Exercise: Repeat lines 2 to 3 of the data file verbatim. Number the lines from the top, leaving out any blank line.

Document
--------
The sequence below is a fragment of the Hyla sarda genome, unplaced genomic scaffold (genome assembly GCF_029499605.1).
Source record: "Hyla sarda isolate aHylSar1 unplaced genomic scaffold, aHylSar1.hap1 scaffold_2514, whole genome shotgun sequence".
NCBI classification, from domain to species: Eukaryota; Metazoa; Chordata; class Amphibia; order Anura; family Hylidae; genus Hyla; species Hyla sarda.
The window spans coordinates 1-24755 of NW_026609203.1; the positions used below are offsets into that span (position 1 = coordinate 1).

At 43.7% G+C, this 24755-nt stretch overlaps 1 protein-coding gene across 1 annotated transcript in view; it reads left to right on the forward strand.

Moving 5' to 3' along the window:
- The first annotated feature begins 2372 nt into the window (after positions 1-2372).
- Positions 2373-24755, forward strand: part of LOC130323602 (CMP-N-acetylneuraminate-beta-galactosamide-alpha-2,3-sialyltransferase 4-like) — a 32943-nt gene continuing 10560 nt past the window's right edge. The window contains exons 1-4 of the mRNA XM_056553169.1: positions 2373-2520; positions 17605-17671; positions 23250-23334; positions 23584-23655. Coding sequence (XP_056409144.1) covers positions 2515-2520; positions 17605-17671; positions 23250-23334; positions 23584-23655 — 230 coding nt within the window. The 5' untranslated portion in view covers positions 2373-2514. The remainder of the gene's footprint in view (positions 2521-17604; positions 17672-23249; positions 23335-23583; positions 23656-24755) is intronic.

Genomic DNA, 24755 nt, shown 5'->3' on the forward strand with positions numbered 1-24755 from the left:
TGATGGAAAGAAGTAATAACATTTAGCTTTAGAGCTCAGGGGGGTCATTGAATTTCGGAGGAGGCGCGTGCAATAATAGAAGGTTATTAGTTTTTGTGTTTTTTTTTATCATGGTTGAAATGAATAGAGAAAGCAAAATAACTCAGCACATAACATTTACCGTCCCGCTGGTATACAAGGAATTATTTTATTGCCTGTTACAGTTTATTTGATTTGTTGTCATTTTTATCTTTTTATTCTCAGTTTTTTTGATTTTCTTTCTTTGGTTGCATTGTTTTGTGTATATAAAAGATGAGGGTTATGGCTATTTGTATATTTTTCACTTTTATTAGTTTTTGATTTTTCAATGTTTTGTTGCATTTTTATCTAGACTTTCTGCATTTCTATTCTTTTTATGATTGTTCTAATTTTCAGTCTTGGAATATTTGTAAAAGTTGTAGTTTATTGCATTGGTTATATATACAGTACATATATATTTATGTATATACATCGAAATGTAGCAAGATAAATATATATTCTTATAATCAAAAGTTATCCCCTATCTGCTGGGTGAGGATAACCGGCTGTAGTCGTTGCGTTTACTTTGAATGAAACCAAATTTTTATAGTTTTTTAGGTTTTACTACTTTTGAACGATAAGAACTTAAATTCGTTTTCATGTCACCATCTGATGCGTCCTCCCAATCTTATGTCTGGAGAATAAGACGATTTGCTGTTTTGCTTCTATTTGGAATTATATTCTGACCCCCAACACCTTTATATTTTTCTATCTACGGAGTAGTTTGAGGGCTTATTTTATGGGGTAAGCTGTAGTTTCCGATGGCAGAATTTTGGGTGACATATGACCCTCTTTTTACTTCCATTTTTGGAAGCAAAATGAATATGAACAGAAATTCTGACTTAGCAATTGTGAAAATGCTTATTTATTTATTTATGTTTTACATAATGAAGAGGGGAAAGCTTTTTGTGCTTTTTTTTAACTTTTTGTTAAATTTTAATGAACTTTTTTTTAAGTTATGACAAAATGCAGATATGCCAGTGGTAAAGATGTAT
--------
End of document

Source record: "Hyla sarda isolate aHylSar1 unplaced genomic scaffold, aHylSar1.hap1 scaffold_2514, whole genome shotgun sequence".
NCBI classification, from domain to species: Eukaryota; Metazoa; Chordata; class Amphibia; order Anura; family Hylidae; genus Hyla; species Hyla sarda.